Dr. Rittenberg is a board-certified, fellowship-trained physiatrist specializing in rehabilitative and interventional spine care. He is a clinical associate professor in the Department of Orthopaedic Surgery, Division of Physical Medicine & Rehabilitation.
In his clinical practice, Dr. Rittenberg provides expert care for painful spine disorders. He excels at interventional pain management and has extensive experience in a variety of spinal disorders, including sports-related spine injuries
Prior to joining Stanford, he was co-chair of the Physical Medicine and Rehabilitation Department for Kaiser Northern California. Additionally, he spent 10 years at the Rehabilitation Institute of Chicago, where he served as Medical Director of Musculoskeletal and Spine Procedures at the Spine and Sports Rehabilitation Center. He was a consultant in the Northwestern Medical Faculty Foundation Department of Orthopedic Surgery and an Associate Professor in the Department of Physical Medicine and Rehabilitation at Northwestern University Feinberg School of Medicine.
Dr. Rittenberg excels at the diagnosis and treatment of disorders involving the spine. He delivers state-of-the-art treatment for pain, emphasizing non-operative and minimally invasive approaches.
For each patient, he prepares a personalized plan of care designed to be both comprehensive and compassionate. In every case, his goals are to relieve symptoms and enable the best possible quality of life.
Dr. Rittenberg lectures nationally and internationally, has chaired numerous courses, and has published original research, review articles, and book chapters in the areas of interventional and rehabilitative spine care.
He has volunteered and held leadership positions in the American Academy of Physical Medicine and Rehabilitation, the North American Spine Society, and the Spine Intervention Society. He is the current Vice President of the Spine Intervention Society(SIS).
Dr. Rittenberg has earned honors and recognition for his achievements. They include being named to the Healthgrades Honor Roll and recognized as a regional top doctor by Castle Connolly, the research and information resource for health care consumers.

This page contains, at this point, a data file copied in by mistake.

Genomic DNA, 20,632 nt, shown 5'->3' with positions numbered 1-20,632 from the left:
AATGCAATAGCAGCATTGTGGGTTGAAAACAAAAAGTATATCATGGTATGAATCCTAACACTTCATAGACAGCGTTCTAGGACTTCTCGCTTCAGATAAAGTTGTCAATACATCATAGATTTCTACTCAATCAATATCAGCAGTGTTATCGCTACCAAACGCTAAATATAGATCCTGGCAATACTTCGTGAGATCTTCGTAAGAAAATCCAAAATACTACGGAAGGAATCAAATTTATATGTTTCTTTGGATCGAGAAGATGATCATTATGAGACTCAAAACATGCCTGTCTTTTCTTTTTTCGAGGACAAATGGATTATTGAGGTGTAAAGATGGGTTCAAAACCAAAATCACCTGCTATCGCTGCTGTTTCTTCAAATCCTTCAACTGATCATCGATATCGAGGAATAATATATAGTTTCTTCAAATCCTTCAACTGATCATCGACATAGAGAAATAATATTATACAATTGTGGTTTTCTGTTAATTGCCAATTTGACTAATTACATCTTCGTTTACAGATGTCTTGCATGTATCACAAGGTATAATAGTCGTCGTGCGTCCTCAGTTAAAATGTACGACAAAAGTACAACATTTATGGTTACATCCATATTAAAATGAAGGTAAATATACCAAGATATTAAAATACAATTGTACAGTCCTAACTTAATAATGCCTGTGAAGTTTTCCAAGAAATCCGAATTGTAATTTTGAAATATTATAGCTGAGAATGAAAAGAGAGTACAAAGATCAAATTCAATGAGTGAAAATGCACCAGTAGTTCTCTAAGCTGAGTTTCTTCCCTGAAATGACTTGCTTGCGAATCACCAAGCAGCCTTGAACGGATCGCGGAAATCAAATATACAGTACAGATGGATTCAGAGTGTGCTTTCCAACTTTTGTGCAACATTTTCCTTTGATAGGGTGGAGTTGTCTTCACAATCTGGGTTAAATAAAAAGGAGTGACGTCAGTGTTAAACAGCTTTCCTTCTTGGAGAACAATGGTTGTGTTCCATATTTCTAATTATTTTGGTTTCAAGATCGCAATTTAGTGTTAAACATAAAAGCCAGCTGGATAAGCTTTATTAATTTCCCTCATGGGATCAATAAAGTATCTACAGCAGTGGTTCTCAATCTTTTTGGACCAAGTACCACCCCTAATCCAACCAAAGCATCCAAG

- Physical Medicine and Rehab
- Interventional Spine
- Spine Rehabilitation
Clinical Associate Professor, Orthopaedic Surgery
Board Certification: American Board of Physical Medicine and Rehab, Pain Medicine (2004)
Fellowship: Florida Spine Institute (2000) FL
Residency: University of Washington PMandR Residency Program (1999) WA
Internship: St. Vincent's Hospital (1996) NY
Medical Education: New York Medical College Registrar (1995) NY
Adverse events associated with fluoroscopically guided lumbosacral transforaminal epidural steroid injections
2015; 15 (10): 2157-2165
Although the types and incidence of adverse events (AEs) associated with transforaminal epidural steroid injection (TFESI) have been described, no study has used a systematic standardized questionnaire to solicit AEs from patients to capture an accurate range and incidence of complications.The aim was to systematically identify the types and incidence of AEs associated with TFESI. Additionally, this study evaluated demographic and clinical factors that may predict a higher risk of an AE.This was a retrospective cohort study from a multiphysician academic PM&R clinic.Patients, aged 19 to 89, who underwent a fluoroscopically guided TFESI for lumbosacral radicular pain between 2004 and 2007 were included.The relationship of AEs with gender, age, trainee presence, steroid type, preprocedure visual analog scale (VAS) pain score, systolic blood pressure, fluoroscopy time, and corticosteroid injectate volume was analyzed.Adverse event data were collected using a survey both immediately and at 24 to 72 hours after TFESI. Statistical analysis was performed using the chi-square, Fisher exact, or Wilcoxon rank sum two-sided tests. Logistic regression analysis was also performed. C.P. is the owner of Rehabilitation Institute of Chicago Physiatric Log & Analysis System computer software.In 1,295 consecutive patients undergoing 2,025 TFESI procedures, immediate AEs and delayed AEs occurred after 182 (9.2%) and 305 (20.0%) injections, respectively. The most common immediate AEs were: vasovagal reaction (4.2%) and interrupted procedure from intravascular flow (1.7%). Common delayed AEs included: pain exacerbation (5.0%), injection site soreness (3.9%), headache (3.9%), facial flushing/sweating (1.8%), and insomnia (1.6%). Significant associations were identified between AEs and gender, age, preprocedure VAS, steroid type, and fluoroscopy time. Trainee involvement in the procedure did not impact the complication rate.Fluoroscopically guided lumbosacral TFESI is associated with a similar rate of minor AEs both immediately and 24 to 72 hours after procedure that are typical of other axial corticosteroid injections. Permanent AEs were not found in this sample. The most common AEs associated with TFESI include vasovagal episodes, procedure interruption from intravascular flow, pain exacerbation, injection site soreness, headache, and insomnia.